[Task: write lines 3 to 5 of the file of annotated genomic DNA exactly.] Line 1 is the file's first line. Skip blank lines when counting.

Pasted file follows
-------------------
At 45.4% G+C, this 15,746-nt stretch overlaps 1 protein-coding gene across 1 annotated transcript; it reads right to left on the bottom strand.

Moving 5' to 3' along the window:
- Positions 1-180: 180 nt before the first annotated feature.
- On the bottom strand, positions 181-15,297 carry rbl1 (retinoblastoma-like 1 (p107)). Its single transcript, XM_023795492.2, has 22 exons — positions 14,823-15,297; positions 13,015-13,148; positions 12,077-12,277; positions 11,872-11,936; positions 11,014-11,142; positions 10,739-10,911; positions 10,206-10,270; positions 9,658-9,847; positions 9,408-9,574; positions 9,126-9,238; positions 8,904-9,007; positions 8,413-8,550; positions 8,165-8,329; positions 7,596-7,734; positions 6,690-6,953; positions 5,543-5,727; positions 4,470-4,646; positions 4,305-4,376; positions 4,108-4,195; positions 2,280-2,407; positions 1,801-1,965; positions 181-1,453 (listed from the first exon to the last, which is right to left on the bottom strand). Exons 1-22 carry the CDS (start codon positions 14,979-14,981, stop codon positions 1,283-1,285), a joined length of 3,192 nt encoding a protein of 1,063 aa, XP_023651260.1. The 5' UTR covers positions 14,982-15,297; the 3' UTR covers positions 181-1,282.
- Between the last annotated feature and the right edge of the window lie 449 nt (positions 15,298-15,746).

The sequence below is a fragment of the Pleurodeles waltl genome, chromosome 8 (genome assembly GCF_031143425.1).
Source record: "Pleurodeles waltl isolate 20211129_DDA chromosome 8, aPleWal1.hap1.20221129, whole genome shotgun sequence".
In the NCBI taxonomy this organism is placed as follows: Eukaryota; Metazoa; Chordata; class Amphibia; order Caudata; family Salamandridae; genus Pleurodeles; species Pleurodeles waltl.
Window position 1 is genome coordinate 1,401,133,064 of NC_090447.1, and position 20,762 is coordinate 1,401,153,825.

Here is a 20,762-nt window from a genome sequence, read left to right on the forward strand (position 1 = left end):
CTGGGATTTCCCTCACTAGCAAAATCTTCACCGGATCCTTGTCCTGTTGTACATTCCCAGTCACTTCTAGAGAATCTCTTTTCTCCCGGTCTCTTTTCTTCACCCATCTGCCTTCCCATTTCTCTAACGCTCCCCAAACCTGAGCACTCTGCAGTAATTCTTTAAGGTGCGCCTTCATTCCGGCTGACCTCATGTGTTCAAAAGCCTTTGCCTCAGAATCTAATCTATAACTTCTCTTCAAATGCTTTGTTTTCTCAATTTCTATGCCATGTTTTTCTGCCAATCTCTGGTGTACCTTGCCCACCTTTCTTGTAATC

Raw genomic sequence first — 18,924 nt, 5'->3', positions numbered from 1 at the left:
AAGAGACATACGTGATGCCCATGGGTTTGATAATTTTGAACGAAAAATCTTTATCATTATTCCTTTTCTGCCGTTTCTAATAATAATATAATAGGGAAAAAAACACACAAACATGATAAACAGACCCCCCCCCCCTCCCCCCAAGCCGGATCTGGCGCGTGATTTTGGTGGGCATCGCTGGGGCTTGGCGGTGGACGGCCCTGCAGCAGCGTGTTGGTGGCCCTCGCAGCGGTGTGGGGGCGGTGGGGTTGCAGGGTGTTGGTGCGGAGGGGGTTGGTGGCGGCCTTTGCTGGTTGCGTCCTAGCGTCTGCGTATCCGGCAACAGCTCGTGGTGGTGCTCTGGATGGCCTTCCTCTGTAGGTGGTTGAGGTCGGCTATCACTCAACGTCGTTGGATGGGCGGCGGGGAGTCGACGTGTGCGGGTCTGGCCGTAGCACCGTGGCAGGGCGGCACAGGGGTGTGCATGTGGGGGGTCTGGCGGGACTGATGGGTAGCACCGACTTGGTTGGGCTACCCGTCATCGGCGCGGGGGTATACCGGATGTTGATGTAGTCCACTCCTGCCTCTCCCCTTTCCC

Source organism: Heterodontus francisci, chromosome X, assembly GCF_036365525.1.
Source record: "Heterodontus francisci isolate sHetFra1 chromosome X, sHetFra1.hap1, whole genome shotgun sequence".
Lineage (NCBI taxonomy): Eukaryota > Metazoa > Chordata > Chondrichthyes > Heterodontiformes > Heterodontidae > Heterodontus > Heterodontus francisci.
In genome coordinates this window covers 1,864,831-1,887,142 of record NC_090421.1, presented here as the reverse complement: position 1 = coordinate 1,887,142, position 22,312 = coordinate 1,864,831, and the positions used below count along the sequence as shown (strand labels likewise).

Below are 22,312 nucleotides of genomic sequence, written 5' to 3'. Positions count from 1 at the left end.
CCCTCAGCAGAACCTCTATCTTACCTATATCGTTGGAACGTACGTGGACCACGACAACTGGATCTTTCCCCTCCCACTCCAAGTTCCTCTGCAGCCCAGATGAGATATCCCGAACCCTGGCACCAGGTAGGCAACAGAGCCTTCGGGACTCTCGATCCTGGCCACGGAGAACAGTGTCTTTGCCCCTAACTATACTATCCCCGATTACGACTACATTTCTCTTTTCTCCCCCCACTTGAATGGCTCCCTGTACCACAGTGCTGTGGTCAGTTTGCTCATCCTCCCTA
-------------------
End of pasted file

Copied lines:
- Positions 1-180: 180 nt before the first annotated feature.
- On the bottom strand, positions 181-15,297 carry rbl1 (retinoblastoma-like 1 (p107)). Its single transcript, XM_023795492.2, has 22 exons — positions 14,823-15,297; positions 13,015-13,148; positions 12,077-12,277; positions 11,872-11,936; positions 11,014-11,142; positions 10,739-10,911; positions 10,206-10,270; positions 9,658-9,847; positions 9,408-9,574; positions 9,126-9,238; positions 8,904-9,007; positions 8,413-8,550; positions 8,165-8,329; positions 7,596-7,734; positions 6,690-6,953; positions 5,543-5,727; positions 4,470-4,646; positions 4,305-4,376; positions 4,108-4,195; positions 2,280-2,407; positions 1,801-1,965; positions 181-1,453 (listed from the first exon to the last, which is right to left on the bottom strand). Exons 1-22 carry the CDS (start codon positions 14,979-14,981, stop codon positions 1,283-1,285), a joined length of 3,192 nt encoding a protein of 1,063 aa, XP_023651260.1. The 5' UTR covers positions 14,982-15,297; the 3' UTR covers positions 181-1,282.
- Between the last annotated feature and the right edge of the window lie 449 nt (positions 15,298-15,746).